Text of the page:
Boeing's number two employee union, which has been involved in negotiations with the aircraft-maker, has called on its members to grant it authorization to take strike action if need be.

In a letter to its members the Society of Professional Engineering Employees in Aerospace (SPEEA) claims Boeing has been "stalling on responding to SPEEA counterproposals" so the union has called a vote and wants its members to give the SPEEA negotiating teams the power to call a strike if necessary.

The move "comes after two days of non-productive and discouraging dialogue with Boeing over key economic issues including wages, pensions, medical benefits and the company's ongoing attempts to strip Utah engineers from the professional contract."

The SPEEA claims that Boeing's negotiating team is pushing an agenda to "keep wages low, remove pensions for new hires" and create a situation where employees are split into smaller and smaller groups so as to dilute their bargaining power in future wage negotiations.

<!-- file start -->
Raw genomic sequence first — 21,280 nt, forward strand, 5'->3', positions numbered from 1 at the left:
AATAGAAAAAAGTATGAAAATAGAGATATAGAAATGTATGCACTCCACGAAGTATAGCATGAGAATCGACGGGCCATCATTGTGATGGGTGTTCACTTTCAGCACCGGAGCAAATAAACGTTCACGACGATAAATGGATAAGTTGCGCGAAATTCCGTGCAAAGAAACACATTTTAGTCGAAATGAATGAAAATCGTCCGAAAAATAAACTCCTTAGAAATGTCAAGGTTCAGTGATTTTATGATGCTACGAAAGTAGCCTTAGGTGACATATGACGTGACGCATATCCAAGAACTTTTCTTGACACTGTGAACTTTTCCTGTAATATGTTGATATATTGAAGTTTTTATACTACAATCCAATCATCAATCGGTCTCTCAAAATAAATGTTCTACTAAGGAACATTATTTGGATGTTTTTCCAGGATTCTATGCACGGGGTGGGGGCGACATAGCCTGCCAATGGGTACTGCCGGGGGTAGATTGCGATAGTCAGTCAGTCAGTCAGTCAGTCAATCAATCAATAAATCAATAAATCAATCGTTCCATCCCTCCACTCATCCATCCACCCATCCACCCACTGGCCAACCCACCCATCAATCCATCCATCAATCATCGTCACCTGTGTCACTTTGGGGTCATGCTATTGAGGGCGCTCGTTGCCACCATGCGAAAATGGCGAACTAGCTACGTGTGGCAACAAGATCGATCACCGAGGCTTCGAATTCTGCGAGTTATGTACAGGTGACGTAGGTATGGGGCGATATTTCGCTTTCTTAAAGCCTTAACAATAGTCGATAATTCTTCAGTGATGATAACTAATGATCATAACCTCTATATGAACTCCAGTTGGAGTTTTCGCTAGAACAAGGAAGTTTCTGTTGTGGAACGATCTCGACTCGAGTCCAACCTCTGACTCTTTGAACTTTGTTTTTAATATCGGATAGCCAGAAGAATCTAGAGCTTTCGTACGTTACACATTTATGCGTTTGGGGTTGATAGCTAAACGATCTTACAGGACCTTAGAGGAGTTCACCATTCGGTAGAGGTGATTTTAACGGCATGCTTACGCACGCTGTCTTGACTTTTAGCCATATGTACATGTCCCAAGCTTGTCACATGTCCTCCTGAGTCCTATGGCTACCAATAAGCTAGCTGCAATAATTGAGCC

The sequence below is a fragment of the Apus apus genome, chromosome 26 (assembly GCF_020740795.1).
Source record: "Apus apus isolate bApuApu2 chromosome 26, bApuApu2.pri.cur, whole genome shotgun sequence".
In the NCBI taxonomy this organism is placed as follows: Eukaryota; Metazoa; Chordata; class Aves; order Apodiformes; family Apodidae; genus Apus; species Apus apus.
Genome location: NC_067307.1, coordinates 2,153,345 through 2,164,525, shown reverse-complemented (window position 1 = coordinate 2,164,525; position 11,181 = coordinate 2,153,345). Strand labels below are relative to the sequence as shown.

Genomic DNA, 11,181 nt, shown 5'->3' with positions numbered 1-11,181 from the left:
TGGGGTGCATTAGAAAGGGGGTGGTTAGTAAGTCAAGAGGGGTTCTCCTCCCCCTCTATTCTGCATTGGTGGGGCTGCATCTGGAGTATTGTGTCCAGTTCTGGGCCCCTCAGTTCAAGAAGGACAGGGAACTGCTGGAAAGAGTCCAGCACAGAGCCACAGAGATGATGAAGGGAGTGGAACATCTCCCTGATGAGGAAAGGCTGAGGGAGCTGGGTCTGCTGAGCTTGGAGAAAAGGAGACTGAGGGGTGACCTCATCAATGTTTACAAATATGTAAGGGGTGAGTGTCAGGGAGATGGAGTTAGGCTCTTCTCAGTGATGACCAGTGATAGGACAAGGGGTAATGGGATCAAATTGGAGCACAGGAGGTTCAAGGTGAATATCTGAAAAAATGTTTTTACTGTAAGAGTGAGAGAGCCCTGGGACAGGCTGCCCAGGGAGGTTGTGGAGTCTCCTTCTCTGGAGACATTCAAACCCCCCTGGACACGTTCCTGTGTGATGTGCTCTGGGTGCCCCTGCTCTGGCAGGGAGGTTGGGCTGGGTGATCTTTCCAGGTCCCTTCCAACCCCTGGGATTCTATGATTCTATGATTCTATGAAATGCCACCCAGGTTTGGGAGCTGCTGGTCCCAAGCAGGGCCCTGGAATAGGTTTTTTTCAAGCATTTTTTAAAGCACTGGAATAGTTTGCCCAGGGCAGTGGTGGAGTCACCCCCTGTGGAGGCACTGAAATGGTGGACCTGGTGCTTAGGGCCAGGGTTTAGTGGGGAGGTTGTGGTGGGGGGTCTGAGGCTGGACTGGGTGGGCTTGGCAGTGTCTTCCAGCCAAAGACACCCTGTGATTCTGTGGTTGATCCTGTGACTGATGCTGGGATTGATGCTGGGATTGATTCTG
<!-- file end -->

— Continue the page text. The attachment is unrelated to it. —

It also claims Boeing has been quizzing SPEEA members to see what the employees will be willing to accept.

The SPEEA says this "employee polling is not acceptable".

Boeing's largest union, the International Association of Machinists and Aerospace Workers, went on strike in early September and only started returning to work on 2 November.

That strike resulted in delays to aircraft deliveries, costing the company up to $100 million for every day of the strike.

Source: Air Transport Intelligence news